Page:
Change and markets in health care

  • If there were a free market for health, the NHS would not exist. Even countries with less state control than the UK, such as the USA, have more non-market mechanisms than market ones. Almost all regulation is aimed at imperfections of the market.
  • The burgeoning literature in experimental economics emphasises the enormous roles that trust, cooperation and fairness play in economic matters. All three of these characteristics are non-market concepts, and often hostile towards market solutions.

o   Trust in a practitioner, as in all human relationships, is not generally improved by competition.

o   Cooperation is necessary in integrated care and has good theoretical and experimental backing (see for examples the games of “chicken”  and “prisoners dilemma” in game theory). Cooperation is the antithesis of competition.

o    Humans regularly and eagerly put fairness before efficiency.

All three characteristics are ubiquitous in health care.

Is this car a lemon?
Is this car a lemon?
  •  “The market for lemons” which led to a Nobel prize for George Akerlof (backed by good experimental data as well as a solid theoretical base) is perhaps the most important of the arguments in respect of privatisation or marketisation. Here is its pertinent conclusion: in a competitive market where quality is exceedingly hard to measure, the introduction of competition will lower costs by causing quality to fall to a minimum.  While the new Act requires competition to be on quality, it will be virtually impossible to specify in contracts all the salient aspects of quality, let alone measure or police them. In practice, the cut-corners winners of many if not most of the bidders for contracts are likely to cause falls in the quality of care across the board in the NHS. It will take time to show up in the UK, but the persistence of market-only solutions has led the USA now to have among the lowest life expectancy of all the OECD countries, and it is still going backwards.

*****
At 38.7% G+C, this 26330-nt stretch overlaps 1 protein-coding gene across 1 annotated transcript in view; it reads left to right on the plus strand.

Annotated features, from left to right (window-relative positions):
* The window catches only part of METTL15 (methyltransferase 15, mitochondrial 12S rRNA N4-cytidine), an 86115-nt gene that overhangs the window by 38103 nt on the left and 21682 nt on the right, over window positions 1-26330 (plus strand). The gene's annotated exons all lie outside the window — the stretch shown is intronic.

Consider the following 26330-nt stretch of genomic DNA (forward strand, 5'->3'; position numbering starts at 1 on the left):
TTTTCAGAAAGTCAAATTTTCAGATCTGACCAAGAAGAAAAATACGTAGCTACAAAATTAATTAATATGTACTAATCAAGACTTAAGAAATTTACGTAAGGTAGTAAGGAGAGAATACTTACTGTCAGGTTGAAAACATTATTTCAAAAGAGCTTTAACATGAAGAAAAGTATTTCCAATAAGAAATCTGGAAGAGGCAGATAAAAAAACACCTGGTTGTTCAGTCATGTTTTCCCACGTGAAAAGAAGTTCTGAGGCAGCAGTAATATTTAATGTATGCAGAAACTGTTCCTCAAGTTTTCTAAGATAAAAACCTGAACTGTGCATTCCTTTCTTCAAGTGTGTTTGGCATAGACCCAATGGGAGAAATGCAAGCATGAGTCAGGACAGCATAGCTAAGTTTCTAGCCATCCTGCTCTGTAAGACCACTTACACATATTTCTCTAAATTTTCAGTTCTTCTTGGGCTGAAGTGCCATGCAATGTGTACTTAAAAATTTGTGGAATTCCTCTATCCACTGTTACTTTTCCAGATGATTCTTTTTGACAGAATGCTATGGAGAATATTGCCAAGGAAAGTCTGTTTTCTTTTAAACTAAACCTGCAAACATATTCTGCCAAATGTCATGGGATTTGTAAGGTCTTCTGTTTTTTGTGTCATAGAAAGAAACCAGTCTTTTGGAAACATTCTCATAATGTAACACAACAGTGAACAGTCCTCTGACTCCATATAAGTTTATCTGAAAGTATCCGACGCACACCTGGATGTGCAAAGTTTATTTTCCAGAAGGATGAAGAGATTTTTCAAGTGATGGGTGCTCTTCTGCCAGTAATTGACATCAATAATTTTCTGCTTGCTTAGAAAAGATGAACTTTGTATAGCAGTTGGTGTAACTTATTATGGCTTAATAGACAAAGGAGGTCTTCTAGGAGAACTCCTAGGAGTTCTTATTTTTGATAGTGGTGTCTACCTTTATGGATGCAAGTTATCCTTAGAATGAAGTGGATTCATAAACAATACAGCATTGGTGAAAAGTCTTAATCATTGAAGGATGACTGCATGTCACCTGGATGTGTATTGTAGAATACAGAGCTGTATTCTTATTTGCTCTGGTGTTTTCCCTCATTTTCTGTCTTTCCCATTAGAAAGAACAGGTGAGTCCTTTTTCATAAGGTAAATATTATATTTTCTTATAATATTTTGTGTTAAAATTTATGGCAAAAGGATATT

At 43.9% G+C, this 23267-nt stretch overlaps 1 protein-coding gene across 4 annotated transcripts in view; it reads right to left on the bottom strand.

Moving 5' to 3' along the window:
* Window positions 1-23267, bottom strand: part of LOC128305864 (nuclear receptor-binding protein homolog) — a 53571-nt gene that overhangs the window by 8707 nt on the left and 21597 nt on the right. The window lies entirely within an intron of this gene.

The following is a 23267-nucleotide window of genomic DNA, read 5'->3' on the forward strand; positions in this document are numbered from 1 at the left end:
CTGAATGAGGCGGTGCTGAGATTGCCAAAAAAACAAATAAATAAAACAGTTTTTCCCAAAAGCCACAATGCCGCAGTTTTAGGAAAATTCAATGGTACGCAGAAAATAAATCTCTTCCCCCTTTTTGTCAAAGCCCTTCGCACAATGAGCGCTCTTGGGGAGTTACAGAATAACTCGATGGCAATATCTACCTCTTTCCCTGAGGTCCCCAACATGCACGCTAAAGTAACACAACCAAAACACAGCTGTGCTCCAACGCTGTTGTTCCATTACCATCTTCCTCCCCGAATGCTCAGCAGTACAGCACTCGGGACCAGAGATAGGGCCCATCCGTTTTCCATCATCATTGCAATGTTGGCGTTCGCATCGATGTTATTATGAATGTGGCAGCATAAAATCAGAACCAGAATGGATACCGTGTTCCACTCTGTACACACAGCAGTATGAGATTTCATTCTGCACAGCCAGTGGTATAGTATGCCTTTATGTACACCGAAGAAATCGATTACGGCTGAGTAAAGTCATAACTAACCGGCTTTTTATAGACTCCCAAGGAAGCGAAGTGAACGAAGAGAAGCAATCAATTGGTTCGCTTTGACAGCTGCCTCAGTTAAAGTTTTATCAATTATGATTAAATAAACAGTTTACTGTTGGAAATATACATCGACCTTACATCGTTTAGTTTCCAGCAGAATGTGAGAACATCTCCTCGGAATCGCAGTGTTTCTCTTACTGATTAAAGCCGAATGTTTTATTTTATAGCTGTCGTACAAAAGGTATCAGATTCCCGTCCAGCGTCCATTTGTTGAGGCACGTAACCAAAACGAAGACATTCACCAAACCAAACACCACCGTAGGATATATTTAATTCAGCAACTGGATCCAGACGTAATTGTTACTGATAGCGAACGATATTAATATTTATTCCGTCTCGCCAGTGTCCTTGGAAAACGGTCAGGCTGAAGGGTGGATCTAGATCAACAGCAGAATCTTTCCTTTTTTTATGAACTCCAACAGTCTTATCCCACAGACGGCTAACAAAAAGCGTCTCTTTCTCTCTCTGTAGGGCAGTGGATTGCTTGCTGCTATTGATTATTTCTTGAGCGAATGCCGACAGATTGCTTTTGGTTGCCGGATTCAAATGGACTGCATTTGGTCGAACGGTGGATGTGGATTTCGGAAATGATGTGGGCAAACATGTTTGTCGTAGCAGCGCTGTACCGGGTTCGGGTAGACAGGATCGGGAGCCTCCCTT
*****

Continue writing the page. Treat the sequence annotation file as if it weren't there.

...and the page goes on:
It is not only Adam Smith who would turn in his grave at the predicted outcomes of the new Act. A large and respected body of economics would back the concern. We must view marketisation of the NHS with great alarm and a feeling of trepidation.

Alastair Fischer PhD